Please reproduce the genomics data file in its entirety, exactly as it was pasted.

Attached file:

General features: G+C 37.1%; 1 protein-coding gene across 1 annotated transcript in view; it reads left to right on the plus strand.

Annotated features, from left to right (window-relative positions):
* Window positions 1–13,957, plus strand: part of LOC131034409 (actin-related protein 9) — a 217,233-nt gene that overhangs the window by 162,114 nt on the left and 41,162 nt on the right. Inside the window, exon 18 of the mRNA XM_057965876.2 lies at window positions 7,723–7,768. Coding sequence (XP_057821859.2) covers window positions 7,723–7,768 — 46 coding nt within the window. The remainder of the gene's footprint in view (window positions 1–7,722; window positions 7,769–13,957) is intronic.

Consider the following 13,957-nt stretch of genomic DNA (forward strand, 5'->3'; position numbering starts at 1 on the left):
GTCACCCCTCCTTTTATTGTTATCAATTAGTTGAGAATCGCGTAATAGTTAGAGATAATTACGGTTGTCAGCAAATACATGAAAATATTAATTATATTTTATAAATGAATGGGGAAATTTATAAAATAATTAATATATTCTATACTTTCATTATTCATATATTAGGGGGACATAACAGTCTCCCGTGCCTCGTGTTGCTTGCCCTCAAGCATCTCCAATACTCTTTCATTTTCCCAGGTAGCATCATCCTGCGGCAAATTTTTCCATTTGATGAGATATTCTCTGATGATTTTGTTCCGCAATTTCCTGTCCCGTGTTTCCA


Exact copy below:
General features: G+C 37.1%; 1 protein-coding gene across 1 annotated transcript in view; it reads left to right on the plus strand.

Annotated features, from left to right (window-relative positions):
* Window positions 1–13,957, plus strand: part of LOC131034409 (actin-related protein 9) — a 217,233-nt gene that overhangs the window by 162,114 nt on the left and 41,162 nt on the right. Inside the window, exon 18 of the mRNA XM_057965876.2 lies at window positions 7,723–7,768. Coding sequence (XP_057821859.2) covers window positions 7,723–7,768 — 46 coding nt within the window. The remainder of the gene's footprint in view (window positions 1–7,722; window positions 7,769–13,957) is intronic.

Consider the following 13,957-nt stretch of genomic DNA (forward strand, 5'->3'; position numbering starts at 1 on the left):
GTCACCCCTCCTTTTATTGTTATCAATTAGTTGAGAATCGCGTAATAGTTAGAGATAATTACGGTTGTCAGCAAATACATGAAAATATTAATTATATTTTATAAATGAATGGGGAAATTTATAAAATAATTAATATATTCTATACTTTCATTATTCATATATTAGGGGGACATAACAGTCTCCCGTGCCTCGTGTTGCTTGCCCTCAAGCATCTCCAATACTCTTTCATTTTCCCAGGTAGCATCATCCTGCGGCAAATTTTTCCATTTGATGAGATATTCTCTGATGATTTTGTTCCGCAATTTCCTGTCCCGTGTTTCCA